New Hampshire residents — present, past and wannabes — are passionate about their state.
We know that, but we need to know more.
The state motto, Live Free or Die, embodies that passion. In fact, one of the things people love about New Hampshire is that fierce sense of independence, the less government interference the better attitude.
Wear a helmet on a motorcycle? Your choice. Buckle up? You decide. Carry car insurance? Entirely up to you.
But there’s a whole lot more to the Granite State. You can shop and earn free of state taxes. You can enjoy the beach and the mountains in one day.
New Hampshire residents take justifiable pride in its first-in-the-nation presidential primary status. That brings nearly all White House contenders to tiny New Hampshire, ranked 45th in area and 41st or 42nd in population.
What other state’s residents can be almost guaranteed to meet the new president, without even trying very hard? Where else would the world’s eye turn on Election Day to find out what the dozen or fewer voters in Dixville Notch decide?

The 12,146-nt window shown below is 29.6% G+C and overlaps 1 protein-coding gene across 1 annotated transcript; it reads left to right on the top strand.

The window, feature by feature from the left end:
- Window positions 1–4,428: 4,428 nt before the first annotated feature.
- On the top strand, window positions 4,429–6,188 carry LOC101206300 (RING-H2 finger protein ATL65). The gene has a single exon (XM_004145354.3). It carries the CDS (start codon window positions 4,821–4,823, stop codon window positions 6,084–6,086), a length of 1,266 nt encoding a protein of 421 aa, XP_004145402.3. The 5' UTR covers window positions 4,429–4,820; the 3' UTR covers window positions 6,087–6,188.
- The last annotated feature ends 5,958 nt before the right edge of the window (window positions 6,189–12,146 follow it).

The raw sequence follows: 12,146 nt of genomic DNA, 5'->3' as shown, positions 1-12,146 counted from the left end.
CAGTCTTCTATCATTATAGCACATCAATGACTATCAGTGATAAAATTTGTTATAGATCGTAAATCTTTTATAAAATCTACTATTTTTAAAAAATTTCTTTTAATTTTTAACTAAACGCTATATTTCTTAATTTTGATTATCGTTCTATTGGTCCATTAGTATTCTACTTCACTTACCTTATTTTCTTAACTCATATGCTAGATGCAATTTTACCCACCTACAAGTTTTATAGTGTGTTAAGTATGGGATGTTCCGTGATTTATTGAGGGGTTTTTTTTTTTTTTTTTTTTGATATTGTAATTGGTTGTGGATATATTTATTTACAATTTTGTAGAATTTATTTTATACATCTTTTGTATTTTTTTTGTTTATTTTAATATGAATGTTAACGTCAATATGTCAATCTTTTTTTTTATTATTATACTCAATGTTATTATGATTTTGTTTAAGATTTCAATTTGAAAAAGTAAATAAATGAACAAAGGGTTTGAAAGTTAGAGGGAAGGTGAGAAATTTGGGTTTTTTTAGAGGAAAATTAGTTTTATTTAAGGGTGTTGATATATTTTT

The state can claim Josiah Bartlett, Franklin Pierce, John Stark and Matthew Thornton among so many others.
In the world of literature, Robert Frost, J.D. Salinger, Horace Greeley and others all called New Hampshire home at one time.
Even in space, Christa McAuliffe and Alan Shepard Jr. put New Hampshire on the map.
Granite Staters changed the world with their inventions — Earl Tupper, Dean Kamen, James Wilson.
Comedy, music, sports — so many New Hampshire residents have left their mark in those worlds, too.
And then there are the less measurable attributes — a guaranteed change in seasons at least four times a year, close proximity to rural and urban lifestyles from almost every point, a sense of being rooted in history that matters and is remembered.